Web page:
Severe-to-extreme heatwave conditions are predicted to hit central and southern Queensland and northern New South Wales for three days from Friday, with temperatures forecast to crack 40 degrees Celsius in some parts.
Bureau of Meteorology (BOM) senior forecaster Michael Knepp said dry air coming from western Queensland would send temperatures soaring over the weekend.
“We are looking at a possible heatwave with temperatures especially in western [Brisbane] suburbs remaining in the high 30s possibly getting to 40-41 for an extended period of time for five or six days,” he said.
Many towns south of the Queensland border and west of the Great Dividing Range will endure several days of temperatures above 40.
The BOM predicts a top temperature of 44 in Moree, Walgett, Brewarrina and Bourke on Saturday, and those towns are set to remains in the low 40s on Sunday and Monday.
North-east South Australia and south-east Northern Territory may also experience similar heatwave conditions.
The BOM also predicted localised pockets of low intensity heatwave conditions over northern parts of Queensland and the NT.
Mr Knepp said the high temperatures could be deadly and it was important for people to stay cool and look out for elderly neighbours.
“Heat is one of the biggest weather phenomenon killers in the world so do take care, especially if you’re doing outdoor activities and make sure you don’t keep any kids or pets in cars for any period of time,” he said.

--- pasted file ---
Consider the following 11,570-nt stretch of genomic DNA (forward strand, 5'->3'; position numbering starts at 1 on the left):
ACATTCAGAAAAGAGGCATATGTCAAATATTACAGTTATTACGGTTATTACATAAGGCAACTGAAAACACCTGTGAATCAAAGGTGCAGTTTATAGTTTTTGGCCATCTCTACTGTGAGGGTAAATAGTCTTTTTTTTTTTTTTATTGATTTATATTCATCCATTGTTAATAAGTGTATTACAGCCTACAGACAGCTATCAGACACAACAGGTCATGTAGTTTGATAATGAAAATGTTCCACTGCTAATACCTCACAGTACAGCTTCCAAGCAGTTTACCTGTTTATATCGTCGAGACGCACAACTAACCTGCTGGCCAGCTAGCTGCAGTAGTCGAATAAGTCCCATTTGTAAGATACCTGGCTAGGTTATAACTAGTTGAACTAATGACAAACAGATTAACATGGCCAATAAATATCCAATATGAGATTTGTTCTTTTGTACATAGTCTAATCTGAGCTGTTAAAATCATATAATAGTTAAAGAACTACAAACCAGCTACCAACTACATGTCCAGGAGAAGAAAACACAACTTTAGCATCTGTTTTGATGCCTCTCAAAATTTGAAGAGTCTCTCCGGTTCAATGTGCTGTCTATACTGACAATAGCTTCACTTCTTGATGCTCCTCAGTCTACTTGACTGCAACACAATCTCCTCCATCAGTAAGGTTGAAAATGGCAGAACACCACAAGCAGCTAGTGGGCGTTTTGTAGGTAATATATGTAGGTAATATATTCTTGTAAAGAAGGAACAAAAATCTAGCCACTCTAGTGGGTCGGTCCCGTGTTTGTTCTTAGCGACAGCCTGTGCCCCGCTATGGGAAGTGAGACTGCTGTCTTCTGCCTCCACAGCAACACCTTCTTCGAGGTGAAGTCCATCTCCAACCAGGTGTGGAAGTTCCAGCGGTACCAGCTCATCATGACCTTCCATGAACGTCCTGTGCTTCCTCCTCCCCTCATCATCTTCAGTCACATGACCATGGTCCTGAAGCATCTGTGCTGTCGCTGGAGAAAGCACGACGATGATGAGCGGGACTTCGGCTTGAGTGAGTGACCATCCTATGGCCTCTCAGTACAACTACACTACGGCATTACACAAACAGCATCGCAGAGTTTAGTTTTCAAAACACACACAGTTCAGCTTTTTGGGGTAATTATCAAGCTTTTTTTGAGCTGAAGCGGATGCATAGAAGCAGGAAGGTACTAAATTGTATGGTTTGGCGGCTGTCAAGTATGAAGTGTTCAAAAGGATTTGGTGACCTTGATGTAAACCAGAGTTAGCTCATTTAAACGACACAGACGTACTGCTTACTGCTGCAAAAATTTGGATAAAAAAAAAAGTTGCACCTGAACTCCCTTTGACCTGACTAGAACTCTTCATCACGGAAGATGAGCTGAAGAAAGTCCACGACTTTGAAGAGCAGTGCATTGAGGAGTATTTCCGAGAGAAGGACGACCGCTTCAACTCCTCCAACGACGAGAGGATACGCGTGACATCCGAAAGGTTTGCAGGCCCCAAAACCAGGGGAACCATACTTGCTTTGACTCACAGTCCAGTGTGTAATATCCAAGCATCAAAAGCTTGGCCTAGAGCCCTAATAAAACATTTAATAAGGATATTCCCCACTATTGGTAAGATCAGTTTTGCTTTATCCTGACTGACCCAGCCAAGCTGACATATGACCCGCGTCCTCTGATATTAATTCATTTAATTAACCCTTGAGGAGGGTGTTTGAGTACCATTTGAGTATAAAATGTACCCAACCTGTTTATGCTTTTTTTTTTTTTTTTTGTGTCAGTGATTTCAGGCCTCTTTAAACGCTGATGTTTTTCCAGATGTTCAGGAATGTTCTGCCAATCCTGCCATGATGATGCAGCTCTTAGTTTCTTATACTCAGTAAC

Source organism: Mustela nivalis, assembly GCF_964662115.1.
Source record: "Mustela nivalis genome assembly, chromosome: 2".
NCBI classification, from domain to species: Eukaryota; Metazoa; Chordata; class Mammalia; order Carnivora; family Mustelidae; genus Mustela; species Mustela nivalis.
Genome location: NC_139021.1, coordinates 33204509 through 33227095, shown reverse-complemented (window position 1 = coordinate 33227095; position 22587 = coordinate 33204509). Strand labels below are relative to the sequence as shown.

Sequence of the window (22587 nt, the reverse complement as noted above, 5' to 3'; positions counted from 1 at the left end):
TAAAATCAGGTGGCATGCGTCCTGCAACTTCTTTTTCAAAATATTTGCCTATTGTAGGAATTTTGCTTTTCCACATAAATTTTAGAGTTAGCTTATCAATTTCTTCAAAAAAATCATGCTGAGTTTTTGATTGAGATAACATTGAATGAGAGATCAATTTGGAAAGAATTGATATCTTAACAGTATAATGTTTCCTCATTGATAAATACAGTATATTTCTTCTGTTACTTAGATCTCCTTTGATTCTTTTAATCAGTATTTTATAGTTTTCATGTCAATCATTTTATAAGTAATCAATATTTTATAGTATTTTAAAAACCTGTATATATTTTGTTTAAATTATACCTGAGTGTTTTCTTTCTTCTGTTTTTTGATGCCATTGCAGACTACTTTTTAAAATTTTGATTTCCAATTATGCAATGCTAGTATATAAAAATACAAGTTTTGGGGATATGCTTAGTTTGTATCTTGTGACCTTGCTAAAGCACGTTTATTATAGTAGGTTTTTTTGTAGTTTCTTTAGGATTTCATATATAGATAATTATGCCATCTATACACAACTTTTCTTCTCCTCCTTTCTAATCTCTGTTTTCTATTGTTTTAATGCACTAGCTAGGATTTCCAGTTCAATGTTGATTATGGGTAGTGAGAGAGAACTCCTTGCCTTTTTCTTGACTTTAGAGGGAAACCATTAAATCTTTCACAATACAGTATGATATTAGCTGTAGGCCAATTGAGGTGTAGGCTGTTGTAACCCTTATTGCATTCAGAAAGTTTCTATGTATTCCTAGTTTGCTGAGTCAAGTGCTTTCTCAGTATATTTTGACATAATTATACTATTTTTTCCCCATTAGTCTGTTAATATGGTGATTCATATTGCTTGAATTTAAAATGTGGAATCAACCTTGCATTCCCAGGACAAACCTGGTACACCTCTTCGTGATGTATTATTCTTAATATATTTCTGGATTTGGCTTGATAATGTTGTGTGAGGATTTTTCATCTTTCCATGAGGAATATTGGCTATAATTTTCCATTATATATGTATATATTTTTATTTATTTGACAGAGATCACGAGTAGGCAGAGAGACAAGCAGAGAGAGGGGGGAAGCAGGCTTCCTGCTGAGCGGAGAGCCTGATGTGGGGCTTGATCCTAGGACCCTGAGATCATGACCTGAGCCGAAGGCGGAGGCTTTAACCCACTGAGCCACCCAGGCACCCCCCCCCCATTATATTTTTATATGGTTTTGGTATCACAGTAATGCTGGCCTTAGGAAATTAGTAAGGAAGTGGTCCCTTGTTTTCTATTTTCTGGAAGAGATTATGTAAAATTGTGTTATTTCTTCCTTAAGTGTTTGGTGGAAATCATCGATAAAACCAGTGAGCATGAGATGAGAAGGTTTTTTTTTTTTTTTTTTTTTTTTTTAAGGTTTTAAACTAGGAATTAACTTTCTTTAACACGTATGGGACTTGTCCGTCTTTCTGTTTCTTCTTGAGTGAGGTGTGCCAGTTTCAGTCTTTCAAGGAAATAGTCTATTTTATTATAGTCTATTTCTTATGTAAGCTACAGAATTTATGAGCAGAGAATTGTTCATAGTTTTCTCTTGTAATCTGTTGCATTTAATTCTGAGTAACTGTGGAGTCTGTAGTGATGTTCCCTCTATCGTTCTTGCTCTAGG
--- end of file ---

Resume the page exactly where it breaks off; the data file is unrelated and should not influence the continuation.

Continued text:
‘Check on elderly neighbours, drink lots of water’
Queensland Ambulance Service senior operations supervisor Alan Muxworthy said it would be important for people to check on elderly neighbours and family members.
“We generally see elderly members of the community who perhaps haven’t hydrated enough or haven’t put the air-conditioning on or they close the house up and it just becomes like an oven,” he said.
“It is going to be exceptionally warm and we are going to see some very high UV counts throughout the week, so hydrate is one of the most important things.
“People should be drinking a soft drink can amount of water every hour and if you’re out in the sun wear sunscreen, wear a long-sleeve shirt if possible, wear a hat. Stay out of the sun if you can.
“If you’re inside, make sure you’ve got your air conditioning running. If you don’t have air conditioning, get your fans on, get the windows open get some air flowing through.”
The Queensland Fire and Emergency Service is also stepping up preparations for the looming heatwave.
Superintendent James Haig said they would be ready to deal with any bushfires.
“A lot of Queensland is very dry and as a result of that fires are already posing problems so we will make sure we’ve got people forward deployed but also things like waterbombers and so on are located in the positions where they’re going to be most effective,” he said.
Energex prepared for increase in demand
Energex’s Danny Donald said sufficient preparations have already been made to cope with the expected additional load to be brought on by the heatwave.
“There’s no real surprises that we will get some sort of heatwave over the summer period, so we’ll also spend about $300 million preparing the network for each summer heat slash storm season,” he said.
Mr Donald said demand was always highest late in the afternoon.
“In the last 15 years we’re gone from about 25 per cent of homes having air conditioning to nearly 80 per cent,” he said.
“That obviously has an impact on the network and that is what we’ve really had to bank on in upgrading the network, to allow for people to use their air conditioners during those peak periods, particularly after the sun goes down.”
By Kathy McLeish. Source: ABC News